The proof is ample and alarming: The fearful war history of this century, as it comes to a close, with its horrifying incidents of inter-ethnic conflict and oppression, or the increasing inequality in access to resources, commodities and information clearly speak for themselves. In these cases and up until most recently, societal action and political decision remained largely devoid of social science knowledge and of social-science-based methodology of intervention - surely due to many factors, among them also some lack of ability, on the part of social scientists, to bring their knowledge to bear and make it available.

With more time available, I could provide you with numerous examples of compelling evidence that social and behavioural science knowledge clearly transcend beyond everyday-life experience and presumed wisdom. In the first place, social science knowledge can help to resolve conflicting assumptions about human behaviour or about how society will work. More often though, social science research findings actually contradict common beliefs and presuppositions.

For example: there is extensive research data available on the so-called risky-shift phenomenon. It refers to the fact that, under certain situational and task conditions, consensus decisions taken by interactive groups will be more risky, show greater readiness to accept potential threats than decisions on comparable issues taken by the same persons individually. Practical applications are immediately obvious: In designing group decision procedures one must guard explicitly against conditions favouring the occurrence of this risky-shift phenomenon!

My other example comes from so-called cognitive dissonance research: Why would a person, who is well familiar with lung cancer risks from smoking, continue to smoke two packages of cigarette per day? Leon Festinger's cognitive dissonance research has given rise to a wealth of research findings on how persons would re-define goals and values and adjust subjective credibility of information sources so as to maintain a certain behaviour in the light of conflicting motives and information. What looked like an unexplainable paradox thus becomes understandable and even predictable through social science research. Again the practical relevance and applications are immediately obvious.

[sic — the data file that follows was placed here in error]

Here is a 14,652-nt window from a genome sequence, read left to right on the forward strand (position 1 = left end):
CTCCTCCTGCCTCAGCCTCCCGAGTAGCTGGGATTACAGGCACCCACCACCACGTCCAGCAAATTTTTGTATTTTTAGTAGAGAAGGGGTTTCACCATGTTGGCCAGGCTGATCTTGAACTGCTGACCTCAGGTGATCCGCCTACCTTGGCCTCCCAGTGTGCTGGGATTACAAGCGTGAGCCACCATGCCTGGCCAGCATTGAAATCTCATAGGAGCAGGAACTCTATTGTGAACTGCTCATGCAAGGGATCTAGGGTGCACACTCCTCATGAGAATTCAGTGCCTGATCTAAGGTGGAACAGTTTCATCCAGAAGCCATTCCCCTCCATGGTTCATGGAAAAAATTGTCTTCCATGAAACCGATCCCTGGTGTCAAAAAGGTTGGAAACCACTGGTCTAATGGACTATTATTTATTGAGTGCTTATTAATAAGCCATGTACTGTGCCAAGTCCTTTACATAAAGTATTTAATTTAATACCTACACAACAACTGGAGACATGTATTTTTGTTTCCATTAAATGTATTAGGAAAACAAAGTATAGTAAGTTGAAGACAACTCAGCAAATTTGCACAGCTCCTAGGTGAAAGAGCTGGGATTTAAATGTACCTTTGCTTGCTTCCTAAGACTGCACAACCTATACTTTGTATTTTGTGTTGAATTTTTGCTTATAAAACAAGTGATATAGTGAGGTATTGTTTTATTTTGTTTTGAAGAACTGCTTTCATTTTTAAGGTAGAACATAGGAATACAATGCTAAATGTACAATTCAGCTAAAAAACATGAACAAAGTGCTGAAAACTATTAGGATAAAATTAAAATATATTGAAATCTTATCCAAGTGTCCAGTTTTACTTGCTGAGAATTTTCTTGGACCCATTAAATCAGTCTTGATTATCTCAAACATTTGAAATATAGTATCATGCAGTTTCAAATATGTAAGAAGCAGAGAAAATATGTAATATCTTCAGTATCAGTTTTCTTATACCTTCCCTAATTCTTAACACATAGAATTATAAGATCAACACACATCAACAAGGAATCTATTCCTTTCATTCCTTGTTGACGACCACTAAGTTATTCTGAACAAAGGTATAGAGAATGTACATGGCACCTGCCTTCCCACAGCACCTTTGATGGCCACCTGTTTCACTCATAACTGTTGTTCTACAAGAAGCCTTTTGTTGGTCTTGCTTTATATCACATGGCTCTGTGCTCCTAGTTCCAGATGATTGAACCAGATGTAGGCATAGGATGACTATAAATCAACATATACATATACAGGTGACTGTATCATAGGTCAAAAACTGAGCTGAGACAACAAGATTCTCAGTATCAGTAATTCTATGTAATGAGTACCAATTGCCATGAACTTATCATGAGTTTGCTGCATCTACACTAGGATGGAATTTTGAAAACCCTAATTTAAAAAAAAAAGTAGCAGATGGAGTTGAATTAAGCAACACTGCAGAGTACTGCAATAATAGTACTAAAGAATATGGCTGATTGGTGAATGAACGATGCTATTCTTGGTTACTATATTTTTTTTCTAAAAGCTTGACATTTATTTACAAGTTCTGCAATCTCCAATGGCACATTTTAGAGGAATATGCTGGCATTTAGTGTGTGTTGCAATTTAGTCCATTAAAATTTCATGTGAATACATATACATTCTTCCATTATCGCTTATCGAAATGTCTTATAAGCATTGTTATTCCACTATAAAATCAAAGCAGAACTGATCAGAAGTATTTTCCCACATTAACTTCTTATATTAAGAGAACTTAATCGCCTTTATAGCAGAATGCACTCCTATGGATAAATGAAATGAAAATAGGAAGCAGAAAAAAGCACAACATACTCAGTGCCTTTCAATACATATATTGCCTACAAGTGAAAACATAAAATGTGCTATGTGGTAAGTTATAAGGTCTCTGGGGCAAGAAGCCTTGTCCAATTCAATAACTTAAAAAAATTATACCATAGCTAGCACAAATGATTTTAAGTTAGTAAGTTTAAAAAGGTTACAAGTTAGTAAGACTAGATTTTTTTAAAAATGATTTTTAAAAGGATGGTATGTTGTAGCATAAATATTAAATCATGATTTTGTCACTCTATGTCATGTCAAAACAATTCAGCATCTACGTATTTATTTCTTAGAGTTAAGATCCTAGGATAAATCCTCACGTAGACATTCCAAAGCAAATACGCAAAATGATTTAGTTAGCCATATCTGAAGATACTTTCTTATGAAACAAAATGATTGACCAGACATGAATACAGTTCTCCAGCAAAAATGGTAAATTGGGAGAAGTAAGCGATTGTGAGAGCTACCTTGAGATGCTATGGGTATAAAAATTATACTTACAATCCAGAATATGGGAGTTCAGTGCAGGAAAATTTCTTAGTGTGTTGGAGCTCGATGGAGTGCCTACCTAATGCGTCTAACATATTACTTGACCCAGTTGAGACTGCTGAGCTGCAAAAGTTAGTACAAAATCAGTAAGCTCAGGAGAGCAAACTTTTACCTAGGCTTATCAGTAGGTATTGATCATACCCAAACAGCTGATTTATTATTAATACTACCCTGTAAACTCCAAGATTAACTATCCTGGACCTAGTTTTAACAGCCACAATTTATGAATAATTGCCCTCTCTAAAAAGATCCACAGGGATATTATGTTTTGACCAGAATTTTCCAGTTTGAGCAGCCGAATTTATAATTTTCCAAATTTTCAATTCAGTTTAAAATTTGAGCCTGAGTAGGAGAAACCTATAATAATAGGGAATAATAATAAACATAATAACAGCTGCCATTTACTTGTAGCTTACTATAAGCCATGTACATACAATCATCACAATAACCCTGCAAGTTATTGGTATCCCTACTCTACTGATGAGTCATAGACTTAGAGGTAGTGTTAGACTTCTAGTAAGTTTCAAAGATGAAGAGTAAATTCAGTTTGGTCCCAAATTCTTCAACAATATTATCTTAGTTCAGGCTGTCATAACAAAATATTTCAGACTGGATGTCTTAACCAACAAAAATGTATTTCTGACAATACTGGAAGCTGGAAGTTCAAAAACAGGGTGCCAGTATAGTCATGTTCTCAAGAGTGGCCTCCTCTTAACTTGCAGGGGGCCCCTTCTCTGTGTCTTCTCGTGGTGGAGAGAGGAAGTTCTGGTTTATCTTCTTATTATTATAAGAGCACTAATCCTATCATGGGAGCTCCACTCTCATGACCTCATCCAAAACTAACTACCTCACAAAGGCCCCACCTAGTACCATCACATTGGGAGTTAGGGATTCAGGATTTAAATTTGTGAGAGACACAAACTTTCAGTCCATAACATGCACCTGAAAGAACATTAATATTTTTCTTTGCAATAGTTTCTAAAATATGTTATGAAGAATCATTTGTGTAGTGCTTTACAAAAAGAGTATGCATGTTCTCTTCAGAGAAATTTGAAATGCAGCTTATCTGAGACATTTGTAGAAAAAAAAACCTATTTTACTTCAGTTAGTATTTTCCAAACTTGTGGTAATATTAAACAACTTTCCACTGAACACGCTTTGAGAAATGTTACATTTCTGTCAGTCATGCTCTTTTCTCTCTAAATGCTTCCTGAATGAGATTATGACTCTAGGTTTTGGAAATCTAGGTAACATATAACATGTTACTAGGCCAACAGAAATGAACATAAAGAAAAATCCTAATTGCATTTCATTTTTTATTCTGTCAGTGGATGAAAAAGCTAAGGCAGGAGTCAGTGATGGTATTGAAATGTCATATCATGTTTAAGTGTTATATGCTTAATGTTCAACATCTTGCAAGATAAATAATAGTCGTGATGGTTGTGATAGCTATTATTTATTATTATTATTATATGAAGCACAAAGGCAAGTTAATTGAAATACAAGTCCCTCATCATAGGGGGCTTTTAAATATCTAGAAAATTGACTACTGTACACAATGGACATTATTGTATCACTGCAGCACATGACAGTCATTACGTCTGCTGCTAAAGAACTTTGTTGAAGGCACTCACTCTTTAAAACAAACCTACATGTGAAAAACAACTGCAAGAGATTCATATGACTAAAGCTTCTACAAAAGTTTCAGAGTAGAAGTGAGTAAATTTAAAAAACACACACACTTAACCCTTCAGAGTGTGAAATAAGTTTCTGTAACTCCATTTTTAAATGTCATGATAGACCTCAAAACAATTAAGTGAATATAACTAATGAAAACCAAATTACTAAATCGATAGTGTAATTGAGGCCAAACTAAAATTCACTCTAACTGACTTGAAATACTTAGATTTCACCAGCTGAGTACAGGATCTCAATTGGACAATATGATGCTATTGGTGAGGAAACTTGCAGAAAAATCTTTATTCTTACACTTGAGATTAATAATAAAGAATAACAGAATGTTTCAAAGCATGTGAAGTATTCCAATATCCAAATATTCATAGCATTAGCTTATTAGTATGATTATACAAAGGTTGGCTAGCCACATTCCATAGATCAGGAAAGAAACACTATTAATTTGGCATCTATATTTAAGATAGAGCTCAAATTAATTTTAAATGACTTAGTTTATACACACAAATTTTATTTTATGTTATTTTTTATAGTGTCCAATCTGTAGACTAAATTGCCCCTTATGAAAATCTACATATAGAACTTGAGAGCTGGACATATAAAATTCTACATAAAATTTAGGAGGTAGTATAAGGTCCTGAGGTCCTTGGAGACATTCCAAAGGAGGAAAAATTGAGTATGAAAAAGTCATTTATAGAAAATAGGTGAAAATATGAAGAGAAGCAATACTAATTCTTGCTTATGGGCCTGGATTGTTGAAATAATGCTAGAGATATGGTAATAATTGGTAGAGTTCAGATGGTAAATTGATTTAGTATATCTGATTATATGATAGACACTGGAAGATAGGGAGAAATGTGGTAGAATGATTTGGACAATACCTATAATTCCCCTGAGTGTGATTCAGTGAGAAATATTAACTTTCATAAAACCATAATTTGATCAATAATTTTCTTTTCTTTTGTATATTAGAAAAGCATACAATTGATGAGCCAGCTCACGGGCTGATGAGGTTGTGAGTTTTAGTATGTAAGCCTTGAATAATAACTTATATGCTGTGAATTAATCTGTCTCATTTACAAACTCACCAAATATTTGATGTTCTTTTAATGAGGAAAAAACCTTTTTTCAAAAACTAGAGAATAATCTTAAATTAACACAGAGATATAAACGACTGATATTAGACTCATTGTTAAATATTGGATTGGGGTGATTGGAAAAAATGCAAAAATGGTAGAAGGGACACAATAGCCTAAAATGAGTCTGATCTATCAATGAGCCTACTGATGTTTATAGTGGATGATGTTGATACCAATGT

Mr. Chairman: the time is ripe, after all, to join knowledge and means of all the sciences, natural and socio-behavioral and human, for the betterment of the condité humaine in the years ahead. Drawing lines of distinction between sciences rather than striving for universality across them is not only out-dated heuristically but also counter-productive in pragmatic terms. Real-world problems and challenges do not come by disciplines; and many challenges of the time are much more akin to problem-solving capacities on the part of social-behavioral sciences. Over and above such disciplinary contributions, the social-behavioral sciences can become instrumental also for a better understanding of public expectations and demands vis-a-vis the world of science at large, one of the overriding themes of this Conference. May this 1999 World Conference on Science prove a new starting point towards conjoint attempts of all the sciences to develop, as a follow-up to the days in Budapest, a new and just framework of action and an agenda that will put human needs and demands as a top-priority. The social sciences, the ISSC stand ready to be an active partner in this undertaking!